Tuesday, May 29, 2012

Version Checks - May 2012

This post is obsolete.  For the most recent on version checks in 2015, please visit:http://opensourcegisblog.blogspot.com/2015/03/foss-gis-version-checks-march-2015.html.

Keeping software up-to-date is extremely important. Open source GIS software is no exception.  Typically, updates bring fixes, stability (fewer crashes), sometimes security patches, and/or even new features.  Many people who use a computer or (mobile) device never really think about updating or upgrading the software--unless the software informs them of an update.  Still, a user may chose to ignore these messages and be unaware of the benefits. 

Updates for-fee/paid software are also important and sometimes may require you to update your license agreement depending on when you purchased the software, what version you own, and when the update was released.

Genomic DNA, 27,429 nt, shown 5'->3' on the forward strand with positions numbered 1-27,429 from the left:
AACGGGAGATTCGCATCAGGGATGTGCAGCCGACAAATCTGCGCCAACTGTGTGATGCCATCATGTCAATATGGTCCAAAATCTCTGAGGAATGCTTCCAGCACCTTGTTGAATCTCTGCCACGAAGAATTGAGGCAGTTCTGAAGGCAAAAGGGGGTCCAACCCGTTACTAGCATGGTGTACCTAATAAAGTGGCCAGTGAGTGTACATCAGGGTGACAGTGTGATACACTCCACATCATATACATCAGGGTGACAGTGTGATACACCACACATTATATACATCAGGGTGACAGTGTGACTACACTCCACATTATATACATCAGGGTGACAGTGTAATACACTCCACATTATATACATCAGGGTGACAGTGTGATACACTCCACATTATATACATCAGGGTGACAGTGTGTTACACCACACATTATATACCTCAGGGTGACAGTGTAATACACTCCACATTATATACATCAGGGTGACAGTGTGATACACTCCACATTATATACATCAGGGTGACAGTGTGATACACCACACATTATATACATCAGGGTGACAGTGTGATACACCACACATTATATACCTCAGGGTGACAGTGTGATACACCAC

On the other hand, a user may not know that an update has been released after the first installation.  IT folks may also rely on a GIS analyst to inform them of the latest updates.  Do not assume your IT person keeps track of all of the software and updates on your computer. Also, you may need their help if do not have installation privileges.  Some software is updated frequently, while others are updated annually.

So, after today's post be sure to have the latest (stable/released) version of the following! Keep in mind  they may be updated, so keep an eye on their website or subscribe to their e-mail listserves. These are the best ways to keep up-to-date.  Here's a quick list of a few open source GIS programs, their version numbers, and release date.

Grass GIS: Version 6.4.2 (Feb 2012)
Quantum GIS: Version 1.7.4 (2011)
Opticks Image Processing: Version 4.9 (May 2012)
GeoDa: Version 1.0.1 (Oct 2011)
Fusion LIDAR: Version 3.10 (May 2012)

Many open source GIS programs have a roadmap or 'wiki. These sources of timely information can give you the heads-up on when an update will be released and what features the new version may contain.  Lastly, they often contain lists of bugs and potential fixes.